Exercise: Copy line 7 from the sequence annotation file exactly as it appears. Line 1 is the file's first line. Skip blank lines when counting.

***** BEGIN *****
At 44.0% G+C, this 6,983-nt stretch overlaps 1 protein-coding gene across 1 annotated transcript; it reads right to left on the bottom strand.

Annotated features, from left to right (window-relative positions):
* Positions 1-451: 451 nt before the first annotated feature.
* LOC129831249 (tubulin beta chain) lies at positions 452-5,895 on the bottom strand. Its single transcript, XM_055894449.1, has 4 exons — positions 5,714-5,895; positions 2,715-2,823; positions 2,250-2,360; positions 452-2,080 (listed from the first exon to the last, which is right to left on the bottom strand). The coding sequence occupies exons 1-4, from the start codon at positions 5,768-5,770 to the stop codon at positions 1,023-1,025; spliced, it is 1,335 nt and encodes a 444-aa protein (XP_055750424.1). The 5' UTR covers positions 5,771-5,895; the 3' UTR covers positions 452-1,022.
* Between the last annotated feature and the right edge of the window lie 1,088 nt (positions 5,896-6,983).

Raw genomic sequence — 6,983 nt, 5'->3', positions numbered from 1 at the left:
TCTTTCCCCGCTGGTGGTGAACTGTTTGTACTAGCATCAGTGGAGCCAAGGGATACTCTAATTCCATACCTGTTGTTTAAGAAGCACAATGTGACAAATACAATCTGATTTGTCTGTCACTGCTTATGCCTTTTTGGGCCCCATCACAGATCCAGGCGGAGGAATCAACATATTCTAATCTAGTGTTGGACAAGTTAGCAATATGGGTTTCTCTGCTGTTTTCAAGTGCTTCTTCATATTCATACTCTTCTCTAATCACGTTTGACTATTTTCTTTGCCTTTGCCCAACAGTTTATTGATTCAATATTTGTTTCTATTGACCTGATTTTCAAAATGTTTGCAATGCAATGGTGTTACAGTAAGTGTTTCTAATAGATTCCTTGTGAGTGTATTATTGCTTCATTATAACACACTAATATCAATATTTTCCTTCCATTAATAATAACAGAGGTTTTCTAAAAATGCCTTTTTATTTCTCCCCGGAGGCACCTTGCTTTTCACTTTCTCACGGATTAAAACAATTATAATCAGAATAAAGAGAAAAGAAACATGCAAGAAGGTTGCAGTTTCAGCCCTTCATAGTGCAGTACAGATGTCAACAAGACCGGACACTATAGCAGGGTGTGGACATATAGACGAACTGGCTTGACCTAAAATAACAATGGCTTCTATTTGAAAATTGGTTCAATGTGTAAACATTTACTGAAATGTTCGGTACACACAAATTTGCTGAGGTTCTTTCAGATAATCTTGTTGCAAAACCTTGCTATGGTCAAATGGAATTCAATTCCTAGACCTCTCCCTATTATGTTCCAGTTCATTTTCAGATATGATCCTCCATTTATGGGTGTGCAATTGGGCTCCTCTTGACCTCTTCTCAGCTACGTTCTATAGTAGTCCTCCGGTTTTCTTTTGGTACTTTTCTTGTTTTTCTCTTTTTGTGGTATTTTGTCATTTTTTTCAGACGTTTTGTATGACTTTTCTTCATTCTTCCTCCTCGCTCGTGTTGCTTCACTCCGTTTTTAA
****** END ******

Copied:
TCTTTCCCCGCTGGTGGTGAACTGTTTGTACTAGCATCAGTGGAGCCAAGGGATACTCTAATTCCATACCTGTTGTTTAAGAAGCACAATGTGACAAATACAATCTGATTTGTCTGTCACTGCTTATGCCTTTTTGGGCCCCATCACAGATCCAGGCGGAGGAATCAACATATTCTAATCTAGTGTTGGACAAGTTAGCAATATGGGTTTCTCTGCTGTTTTCAAGTGCTTCTTCATATTCATACTCTTCTCTAATCACGTTTGACTATTTTCTTTGCCTTTGCCCAACAGTTTATTGATTCAATATTTGTTTCTATTGACCTGATTTTCAAAATGTTTGCAATGCAATGGTGTTACAGTAAGTGTTTCTAATAGATTCCTTGTGAGTGTATTATTGCTTCATTATAACACACTAATATCAATATTTTCCTTCCATTAATAATAACAGAGGTTTTCTAAAAATGCCTTTTTATTTCTCCCCGGAGGCACCTTGCTTTTCACTTTCTCACGGATTAAAACAATTATAATCAGAATAAAGAGAAAAGAAACATGCAAGAAGGTTGCAGTTTCAGCCCTTCATAGTGCAGTACAGATGTCAACAAGACCGGACACTATAGCAGGGTGTGGACATATAGACGAACTGGCTTGACCTAAAATAACAATGGCTTCTATTTGAAAATTGGTTCAATGTGTAAACATTTACTGAAATGTTCGGTACACACAAATTTGCTGAGGTTCTTTCAGATAATCTTGTTGCAAAACCTTGCTATGGTCAAATGGAATTCAATTCCTAGACCTCTCCCTATTATGTTCCAGTTCATTTTCAGATATGATCCTCCATTTATGGGTGTGCAATTGGGCTCCTCTTGACCTCTTCTCAGCTACGTTCTATAGTAGTCCTCCGGTTTTCTTTTGGTACTTTTCTTGTTTTTCTCTTTTTGTGGTATTTTGTCATTTTTTTCAGACGTTTTGTATGACTTTTCTTCATTCTTCCTCCTCGCTCGTGTTGCTTCACTCCGTTTTTAA